Matti Peltonen, Department of Social Science History, University of Helsinki, History under Debate-conference in July the 14-18, 1999 in Santiago de Compostela, Spain

Tema 6

Matti Peltonen

, Department of Social Science History, University of Helsinki,

SUMMARY: The Coming of New Microhistory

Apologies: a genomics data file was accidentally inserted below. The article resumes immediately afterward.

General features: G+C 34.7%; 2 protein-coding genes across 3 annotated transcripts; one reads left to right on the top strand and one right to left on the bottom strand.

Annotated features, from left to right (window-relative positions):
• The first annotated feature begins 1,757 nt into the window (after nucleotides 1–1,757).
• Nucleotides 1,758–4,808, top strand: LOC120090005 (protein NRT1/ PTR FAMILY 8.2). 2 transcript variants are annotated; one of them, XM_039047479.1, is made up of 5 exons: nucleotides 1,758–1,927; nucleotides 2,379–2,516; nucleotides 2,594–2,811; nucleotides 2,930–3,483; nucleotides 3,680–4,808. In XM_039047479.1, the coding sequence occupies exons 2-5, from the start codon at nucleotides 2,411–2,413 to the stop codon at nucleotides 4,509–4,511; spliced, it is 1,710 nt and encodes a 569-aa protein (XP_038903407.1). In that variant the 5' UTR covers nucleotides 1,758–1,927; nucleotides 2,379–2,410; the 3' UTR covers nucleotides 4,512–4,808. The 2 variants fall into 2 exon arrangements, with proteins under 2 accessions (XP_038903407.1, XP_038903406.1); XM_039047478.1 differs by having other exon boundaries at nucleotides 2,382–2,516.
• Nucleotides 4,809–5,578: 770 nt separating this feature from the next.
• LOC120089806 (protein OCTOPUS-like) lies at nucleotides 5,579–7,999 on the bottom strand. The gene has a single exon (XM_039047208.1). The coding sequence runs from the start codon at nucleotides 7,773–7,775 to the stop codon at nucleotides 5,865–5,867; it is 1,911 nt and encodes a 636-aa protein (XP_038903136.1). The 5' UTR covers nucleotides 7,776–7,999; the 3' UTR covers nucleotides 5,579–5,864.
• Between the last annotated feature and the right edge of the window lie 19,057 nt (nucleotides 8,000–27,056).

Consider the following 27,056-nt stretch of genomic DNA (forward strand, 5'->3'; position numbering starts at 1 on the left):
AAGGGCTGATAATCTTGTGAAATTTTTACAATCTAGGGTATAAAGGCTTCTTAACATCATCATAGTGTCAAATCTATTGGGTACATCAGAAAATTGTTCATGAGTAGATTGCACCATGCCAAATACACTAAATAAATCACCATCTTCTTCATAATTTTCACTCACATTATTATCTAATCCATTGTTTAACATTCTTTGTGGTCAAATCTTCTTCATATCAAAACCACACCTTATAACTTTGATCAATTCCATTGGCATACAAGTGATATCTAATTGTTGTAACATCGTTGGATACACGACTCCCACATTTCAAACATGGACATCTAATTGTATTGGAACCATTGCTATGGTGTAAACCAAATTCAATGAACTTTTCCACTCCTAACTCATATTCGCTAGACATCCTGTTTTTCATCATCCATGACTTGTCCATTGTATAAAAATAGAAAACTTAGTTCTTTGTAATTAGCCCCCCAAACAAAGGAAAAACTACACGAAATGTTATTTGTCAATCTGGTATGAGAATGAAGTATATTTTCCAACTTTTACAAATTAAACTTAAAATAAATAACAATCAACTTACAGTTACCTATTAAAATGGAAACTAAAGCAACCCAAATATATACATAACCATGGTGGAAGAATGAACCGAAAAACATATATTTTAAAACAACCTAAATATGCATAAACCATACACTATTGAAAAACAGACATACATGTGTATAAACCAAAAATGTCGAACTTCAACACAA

One of the most interesting phenomena in late 20th century historiography is what came to be known as "the new microhistory". It started with a group of studies published around the year 1975 including works such as Emmanuel Le Roy Laduries Montaillou, E. P. Thompsons Whigs and Hunters, Carlo Ginzburgs The Worms and the Cheese and Natalie Zemon Davis Culture and Society in Early Modern France. Those works were first received as a revival of the history of mentality represented, for instance, by the founders of the Annales School (Marc Bloch and Lucien Febre) or the Dutch historian Johan Huizinga with his The Waning of the Middle Ages, although the word mentality was now given in its plural form. Especially under the influence of two Italian historians, Giovanni Levi and Carlo Ginzburg, more stress was given to the methodological aspect of these studies and the label "microhistory" gained popularity in the 80s and 90s. My paper will discuss the following aspects of the "new ". First, what was new in the new microhistory according to the practitioners of the approach. Secondly, two prominent figures, Walter Benjamin and Michel de Certeau, are examined as precursors of new microhistory. They are both well-known, but not as microhistorians. Furthermore, Benjamin is more frequently seen as a philosopher of history, not as an historian. That view neglects the methodological ideas Benjamin developed while working on the Passagen Arbeit. Michel de Certau was more close to the group of new microhistorians, and his La Possession du Loudun preceded their work only by some five years. The Benjaminian approach, seeing the world consisting of monads, multi-faceted pictures, differs greatly from Michel de Certeaus Braudel-inspired methodology highlighting marginal areas as epistemologically important. Finally, some problems of the new microhistory are taken up.